Macarons have come out of hiding in recent years. Whereas formerly bakers favored pale, pastel colors, today’s assortments push the boundaries with brighter, more vivid colors and flavors. Once the basic recipe is mastered, the flavor possibilities are endless—yet that’s a big hurdle to leap. These seemingly light, airy confections are renowned for being tricky to master.

While a talented baker can create ovals or heart-shaped macarons, most are circular. The average macaron is approximately 2 in. in diameter. The proper appearance includes a smooth, glossy top above a slightly frilly or ruffled “foot” at the base. The texture is light and airy with a slight, but not tough, chew. A cross-sectional cut should reveal an interior with an even, spongy texture without large air pockets. Macarons of similar size can then be sandwiched around jelly, ganache, or buttercream.

The secret to achieving this ideal depends on the meringue, as the macaron is a meringue-based cookie created with four simple, basic ingredients—almond flour, egg whites, sugar (granulated, confectioners, or a blend), and flavoring. When baked, steam is released from the meringue or whipped egg white, causing it to rise and create its classic structure.

Choose your meringue

Bakers have a choice between two different methods of meringue preparation: French or Italian. An Italian meringue involves heat, forming a meringue by whisking the egg whites with a hot sugar syrup. The key is to blend it slowly to produce a glossy, stable foam. Reportedly the Italian method produces a finer crumb than the French method, for a smoother mouthfeel. Most commercial bakeries use the Italian method. With the meringue still slightly warm, it is time to mix in the dry ingredients.

A French meringue does not require any heat. Egg whites are beaten to form a stiff meringue, followed by folding in the almond flour and confectioner’s sugar or a confectioner’s/granulated blend.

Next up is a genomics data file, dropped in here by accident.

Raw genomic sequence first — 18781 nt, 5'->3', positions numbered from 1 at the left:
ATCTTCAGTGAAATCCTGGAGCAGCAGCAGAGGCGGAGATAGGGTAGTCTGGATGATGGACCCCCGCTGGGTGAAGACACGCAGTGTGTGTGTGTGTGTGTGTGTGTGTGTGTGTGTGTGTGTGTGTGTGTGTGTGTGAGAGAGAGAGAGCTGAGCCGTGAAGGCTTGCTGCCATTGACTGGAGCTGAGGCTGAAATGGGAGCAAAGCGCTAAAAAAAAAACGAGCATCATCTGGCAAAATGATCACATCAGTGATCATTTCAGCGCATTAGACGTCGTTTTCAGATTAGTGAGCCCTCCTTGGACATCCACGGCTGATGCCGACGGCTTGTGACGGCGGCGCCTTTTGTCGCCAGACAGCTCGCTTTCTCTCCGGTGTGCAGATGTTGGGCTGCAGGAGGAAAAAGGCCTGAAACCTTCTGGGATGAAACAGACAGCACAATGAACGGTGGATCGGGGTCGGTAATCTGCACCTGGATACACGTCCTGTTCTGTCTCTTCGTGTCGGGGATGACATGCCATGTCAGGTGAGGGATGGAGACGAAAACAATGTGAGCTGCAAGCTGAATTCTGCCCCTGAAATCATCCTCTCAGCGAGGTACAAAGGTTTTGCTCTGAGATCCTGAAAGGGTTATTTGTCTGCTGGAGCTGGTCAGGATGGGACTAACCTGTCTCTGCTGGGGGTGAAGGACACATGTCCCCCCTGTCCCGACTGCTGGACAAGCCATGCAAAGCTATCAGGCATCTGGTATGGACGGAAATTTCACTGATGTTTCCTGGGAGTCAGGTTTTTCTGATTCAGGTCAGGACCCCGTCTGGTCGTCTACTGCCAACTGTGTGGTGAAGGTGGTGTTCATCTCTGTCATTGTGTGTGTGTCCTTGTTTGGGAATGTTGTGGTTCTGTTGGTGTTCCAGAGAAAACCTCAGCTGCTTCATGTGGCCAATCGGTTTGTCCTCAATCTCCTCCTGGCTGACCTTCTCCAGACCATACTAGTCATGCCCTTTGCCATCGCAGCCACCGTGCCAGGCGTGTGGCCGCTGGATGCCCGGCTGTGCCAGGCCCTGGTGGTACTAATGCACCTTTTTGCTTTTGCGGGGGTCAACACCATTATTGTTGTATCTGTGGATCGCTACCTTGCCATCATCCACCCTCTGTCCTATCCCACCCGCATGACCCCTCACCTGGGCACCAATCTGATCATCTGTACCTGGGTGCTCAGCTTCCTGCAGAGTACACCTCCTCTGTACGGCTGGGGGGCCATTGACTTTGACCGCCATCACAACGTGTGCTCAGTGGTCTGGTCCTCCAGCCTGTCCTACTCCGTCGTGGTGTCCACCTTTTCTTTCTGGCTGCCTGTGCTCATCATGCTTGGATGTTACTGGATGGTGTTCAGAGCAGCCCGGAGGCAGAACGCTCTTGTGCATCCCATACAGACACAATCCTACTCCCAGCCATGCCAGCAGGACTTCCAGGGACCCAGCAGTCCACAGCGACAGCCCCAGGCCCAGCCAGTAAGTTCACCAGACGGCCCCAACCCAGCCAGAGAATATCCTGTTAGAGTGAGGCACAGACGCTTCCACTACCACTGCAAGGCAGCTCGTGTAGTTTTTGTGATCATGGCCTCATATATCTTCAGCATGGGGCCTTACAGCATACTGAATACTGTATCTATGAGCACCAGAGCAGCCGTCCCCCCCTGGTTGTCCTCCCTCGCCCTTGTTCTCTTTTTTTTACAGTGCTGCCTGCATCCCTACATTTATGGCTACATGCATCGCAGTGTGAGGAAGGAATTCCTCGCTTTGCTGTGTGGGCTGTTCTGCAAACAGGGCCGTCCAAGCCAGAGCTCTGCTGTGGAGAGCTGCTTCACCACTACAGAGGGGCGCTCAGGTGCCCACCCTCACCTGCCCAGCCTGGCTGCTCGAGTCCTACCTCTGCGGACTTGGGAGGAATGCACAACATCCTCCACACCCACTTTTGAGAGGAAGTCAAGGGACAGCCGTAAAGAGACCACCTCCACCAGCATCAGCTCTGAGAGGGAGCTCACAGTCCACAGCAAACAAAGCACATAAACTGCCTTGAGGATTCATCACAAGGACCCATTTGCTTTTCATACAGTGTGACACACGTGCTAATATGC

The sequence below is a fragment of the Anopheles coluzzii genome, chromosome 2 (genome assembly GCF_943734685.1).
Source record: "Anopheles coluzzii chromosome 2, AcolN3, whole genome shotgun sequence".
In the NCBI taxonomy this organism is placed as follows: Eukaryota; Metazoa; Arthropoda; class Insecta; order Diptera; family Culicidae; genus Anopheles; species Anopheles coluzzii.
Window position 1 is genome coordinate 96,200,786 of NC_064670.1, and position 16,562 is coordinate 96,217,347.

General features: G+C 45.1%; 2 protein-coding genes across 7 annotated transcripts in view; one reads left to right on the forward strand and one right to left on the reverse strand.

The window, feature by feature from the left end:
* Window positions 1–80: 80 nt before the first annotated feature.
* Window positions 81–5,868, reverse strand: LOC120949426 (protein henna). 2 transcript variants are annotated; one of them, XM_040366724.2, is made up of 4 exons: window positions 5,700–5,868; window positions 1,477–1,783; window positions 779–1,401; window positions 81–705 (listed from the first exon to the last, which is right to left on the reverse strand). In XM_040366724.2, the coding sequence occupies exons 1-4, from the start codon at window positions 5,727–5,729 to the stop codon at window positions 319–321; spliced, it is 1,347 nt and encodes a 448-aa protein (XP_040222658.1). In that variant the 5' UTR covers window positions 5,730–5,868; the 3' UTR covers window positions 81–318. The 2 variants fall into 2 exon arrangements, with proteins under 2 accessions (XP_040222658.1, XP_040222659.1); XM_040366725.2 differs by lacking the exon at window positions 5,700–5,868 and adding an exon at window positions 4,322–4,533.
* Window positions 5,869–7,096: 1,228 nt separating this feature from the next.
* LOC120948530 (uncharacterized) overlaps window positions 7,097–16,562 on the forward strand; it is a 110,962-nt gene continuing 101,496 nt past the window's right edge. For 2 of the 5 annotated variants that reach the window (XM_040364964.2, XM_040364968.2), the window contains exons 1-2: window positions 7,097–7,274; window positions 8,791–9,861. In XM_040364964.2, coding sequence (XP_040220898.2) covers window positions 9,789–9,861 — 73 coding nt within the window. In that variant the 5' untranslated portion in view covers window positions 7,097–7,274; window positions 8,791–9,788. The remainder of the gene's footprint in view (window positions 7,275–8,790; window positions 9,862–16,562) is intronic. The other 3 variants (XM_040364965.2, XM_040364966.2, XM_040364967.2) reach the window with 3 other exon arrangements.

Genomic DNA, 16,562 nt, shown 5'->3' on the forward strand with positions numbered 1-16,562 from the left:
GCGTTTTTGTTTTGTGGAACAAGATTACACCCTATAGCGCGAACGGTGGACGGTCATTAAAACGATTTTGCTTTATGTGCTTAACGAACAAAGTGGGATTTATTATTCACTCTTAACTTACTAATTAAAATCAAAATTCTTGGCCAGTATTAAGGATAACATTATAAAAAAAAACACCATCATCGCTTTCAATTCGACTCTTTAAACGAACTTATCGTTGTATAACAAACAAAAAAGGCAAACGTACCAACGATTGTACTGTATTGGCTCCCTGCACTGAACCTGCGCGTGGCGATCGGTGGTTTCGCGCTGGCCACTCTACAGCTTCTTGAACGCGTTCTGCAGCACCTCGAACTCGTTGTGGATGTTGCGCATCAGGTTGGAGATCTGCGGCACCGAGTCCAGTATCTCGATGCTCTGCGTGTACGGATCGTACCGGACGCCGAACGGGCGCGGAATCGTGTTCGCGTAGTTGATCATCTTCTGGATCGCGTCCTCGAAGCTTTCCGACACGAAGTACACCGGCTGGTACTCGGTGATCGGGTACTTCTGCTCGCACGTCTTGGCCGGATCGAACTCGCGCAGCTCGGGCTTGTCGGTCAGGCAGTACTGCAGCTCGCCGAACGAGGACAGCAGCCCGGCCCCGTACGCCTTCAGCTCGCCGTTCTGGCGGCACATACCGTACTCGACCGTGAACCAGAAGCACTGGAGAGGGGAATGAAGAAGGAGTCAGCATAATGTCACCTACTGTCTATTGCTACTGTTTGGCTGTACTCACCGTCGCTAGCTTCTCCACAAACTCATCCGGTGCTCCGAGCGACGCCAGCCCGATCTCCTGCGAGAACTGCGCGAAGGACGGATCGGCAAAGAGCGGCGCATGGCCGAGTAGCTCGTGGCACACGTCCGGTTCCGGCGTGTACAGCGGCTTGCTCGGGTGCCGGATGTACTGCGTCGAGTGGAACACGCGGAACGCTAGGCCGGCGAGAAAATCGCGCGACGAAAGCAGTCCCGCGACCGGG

The result should be a thick, glossy and sticky batter, which the baker deposits in the form of small discs, onto the selected baking medium. With the French method it is advisable to allow the macarons to rest prior to baking, for anywhere from 20 to 45 minutes.The texture of the almond flour, the temperature, state and ratio of the sugars used, the moisture content of the egg white, along with random environmental variables, such as temperature and humidity, can all play a role in the degree of success creating a macaron.

Egg science

As the critical component within a meringue, a proper understanding of the egg’s role helps foster success. Careful separation of the eggs is key; only pure whites without any yolk or other oils will create the properly textured meringue. Another key is to avoid overbeating the egg whites; overbeating leads to separation. When egg whites are beaten, the proteins within unfold and then join back together to form a reinforced network between positively and negatively charged molecules. A medium stiff meringue will form soft, yet sturdy, peaks. As the egg whites form bonds, water droplets are trapped within this protein matrix. Sugar helps stabilize the egg white foam to make it thicker and less likely to collapse. When egg whites are overbeaten, the water breaks through the protein matrix and is released back into the mixture.

French bakers have a history of using copper bowls to make meringues, since copper ions have a tendency to form tight bonds with reactive groups. This prevents the egg whites from binding too tightly together and helps avoid protein separation. Others might introduce a small amount of acid (lemon juice or cream of tartar) since the acid interferes with the protein-protein interactions.

No single written article can replace a proper course of instruction. The American Egg Board has partnered with Rouxbe Global Food Group, a premier online culinary school, to create course materials and training for cooks and chefs, specifically related to fostering a greater understanding of one of baking’s fundamentals, the egg. The egg curriculum includes two courses: Foundations and Functionality. Find the registration and more information at